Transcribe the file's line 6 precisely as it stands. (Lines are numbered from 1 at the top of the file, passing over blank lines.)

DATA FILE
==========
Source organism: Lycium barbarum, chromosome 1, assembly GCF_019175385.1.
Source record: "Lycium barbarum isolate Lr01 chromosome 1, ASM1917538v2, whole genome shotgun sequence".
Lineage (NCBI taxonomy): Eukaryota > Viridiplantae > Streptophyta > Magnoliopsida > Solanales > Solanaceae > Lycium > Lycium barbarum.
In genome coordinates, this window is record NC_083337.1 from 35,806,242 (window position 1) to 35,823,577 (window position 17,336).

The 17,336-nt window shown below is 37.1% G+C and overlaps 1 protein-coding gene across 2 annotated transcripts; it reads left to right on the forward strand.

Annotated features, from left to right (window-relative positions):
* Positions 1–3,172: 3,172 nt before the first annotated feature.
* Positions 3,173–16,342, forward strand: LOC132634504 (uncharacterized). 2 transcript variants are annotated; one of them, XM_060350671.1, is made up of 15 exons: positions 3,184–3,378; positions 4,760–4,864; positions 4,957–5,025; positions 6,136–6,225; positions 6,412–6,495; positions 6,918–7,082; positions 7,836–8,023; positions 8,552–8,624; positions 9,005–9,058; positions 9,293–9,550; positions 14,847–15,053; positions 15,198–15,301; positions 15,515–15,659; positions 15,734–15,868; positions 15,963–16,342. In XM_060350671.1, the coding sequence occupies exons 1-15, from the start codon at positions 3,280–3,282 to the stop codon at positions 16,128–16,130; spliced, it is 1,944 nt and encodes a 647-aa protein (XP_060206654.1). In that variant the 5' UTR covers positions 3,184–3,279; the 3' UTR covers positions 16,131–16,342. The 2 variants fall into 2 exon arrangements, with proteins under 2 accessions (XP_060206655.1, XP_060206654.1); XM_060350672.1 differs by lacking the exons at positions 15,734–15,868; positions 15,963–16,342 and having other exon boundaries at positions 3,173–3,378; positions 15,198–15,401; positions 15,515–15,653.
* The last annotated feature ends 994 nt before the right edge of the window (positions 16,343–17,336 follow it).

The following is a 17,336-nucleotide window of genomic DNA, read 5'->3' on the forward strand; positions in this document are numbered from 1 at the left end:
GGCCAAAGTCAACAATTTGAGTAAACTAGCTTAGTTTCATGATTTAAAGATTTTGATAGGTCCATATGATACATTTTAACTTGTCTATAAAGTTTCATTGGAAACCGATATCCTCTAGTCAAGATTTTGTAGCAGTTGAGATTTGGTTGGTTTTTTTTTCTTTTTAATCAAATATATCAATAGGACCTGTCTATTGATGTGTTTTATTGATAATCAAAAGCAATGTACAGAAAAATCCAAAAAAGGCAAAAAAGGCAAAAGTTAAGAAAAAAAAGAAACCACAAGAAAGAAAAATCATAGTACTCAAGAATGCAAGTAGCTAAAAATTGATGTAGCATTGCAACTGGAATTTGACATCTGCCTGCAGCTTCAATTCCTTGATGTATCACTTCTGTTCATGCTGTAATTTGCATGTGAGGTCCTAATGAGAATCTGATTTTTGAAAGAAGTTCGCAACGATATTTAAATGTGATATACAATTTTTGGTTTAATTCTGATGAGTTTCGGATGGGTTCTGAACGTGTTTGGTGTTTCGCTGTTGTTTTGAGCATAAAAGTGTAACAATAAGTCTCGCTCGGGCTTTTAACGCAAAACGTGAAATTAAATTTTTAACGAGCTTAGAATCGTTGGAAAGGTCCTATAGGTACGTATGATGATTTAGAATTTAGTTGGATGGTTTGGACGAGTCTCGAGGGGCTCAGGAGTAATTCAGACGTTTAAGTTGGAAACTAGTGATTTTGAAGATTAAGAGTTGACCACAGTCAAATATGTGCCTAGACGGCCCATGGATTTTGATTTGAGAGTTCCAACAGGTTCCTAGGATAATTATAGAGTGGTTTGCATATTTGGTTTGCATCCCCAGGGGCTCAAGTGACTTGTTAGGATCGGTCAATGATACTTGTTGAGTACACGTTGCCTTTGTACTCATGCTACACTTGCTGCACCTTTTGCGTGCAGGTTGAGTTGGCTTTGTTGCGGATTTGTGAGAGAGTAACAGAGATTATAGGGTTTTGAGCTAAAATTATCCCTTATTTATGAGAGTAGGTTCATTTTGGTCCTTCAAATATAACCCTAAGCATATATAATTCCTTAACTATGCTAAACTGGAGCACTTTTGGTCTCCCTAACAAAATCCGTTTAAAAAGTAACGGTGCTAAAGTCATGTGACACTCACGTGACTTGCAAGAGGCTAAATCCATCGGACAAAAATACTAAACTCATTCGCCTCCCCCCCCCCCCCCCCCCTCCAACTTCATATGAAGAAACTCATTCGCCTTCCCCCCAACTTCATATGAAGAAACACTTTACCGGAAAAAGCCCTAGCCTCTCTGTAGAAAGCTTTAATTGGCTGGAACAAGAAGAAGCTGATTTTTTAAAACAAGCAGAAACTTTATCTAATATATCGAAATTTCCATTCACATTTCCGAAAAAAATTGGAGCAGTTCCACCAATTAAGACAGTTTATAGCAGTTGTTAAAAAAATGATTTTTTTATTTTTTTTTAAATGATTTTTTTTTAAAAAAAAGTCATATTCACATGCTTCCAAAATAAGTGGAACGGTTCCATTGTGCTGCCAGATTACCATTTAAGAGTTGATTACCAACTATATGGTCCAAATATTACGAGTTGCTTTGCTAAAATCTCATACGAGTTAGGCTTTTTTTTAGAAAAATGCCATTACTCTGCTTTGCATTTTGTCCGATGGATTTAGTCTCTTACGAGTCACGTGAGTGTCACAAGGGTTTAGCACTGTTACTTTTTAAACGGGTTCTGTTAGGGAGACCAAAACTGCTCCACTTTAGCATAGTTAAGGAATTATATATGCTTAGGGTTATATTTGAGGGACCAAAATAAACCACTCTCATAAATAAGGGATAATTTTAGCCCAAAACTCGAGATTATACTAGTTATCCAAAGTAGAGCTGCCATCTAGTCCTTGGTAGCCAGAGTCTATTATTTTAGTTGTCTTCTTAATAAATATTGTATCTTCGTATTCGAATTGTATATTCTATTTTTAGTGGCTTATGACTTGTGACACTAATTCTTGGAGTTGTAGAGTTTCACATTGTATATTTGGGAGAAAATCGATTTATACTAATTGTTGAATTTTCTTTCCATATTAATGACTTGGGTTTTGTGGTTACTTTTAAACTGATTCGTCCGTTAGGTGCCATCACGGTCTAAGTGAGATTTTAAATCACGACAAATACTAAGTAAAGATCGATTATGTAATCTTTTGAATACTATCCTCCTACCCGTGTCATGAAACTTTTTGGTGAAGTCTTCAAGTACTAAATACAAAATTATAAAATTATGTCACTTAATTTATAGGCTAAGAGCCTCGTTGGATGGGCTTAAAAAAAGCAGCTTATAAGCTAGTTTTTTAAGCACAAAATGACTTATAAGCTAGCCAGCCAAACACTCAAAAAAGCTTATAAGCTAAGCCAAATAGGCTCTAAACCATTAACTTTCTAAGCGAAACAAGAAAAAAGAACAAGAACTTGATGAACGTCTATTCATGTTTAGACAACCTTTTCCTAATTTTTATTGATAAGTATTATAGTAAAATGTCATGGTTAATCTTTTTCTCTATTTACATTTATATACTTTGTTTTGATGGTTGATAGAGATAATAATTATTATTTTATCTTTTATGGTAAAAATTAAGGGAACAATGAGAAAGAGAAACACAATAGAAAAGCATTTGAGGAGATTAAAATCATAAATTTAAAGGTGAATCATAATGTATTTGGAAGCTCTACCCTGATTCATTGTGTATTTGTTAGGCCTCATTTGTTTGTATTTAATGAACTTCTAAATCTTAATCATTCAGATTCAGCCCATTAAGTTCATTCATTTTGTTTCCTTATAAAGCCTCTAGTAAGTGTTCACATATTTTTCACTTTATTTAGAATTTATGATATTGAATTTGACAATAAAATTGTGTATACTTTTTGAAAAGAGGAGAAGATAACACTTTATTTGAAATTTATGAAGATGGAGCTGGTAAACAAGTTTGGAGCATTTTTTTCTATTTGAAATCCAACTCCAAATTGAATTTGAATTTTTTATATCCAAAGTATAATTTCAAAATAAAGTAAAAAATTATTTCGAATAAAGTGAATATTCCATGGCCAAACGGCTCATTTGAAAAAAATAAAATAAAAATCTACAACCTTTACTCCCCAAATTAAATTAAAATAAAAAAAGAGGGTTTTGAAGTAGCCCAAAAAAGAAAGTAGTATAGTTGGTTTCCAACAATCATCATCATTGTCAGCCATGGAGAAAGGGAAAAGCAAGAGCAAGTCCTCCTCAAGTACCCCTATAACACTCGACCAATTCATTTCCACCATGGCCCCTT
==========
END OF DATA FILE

Annotated features, from left to right (window-relative positions):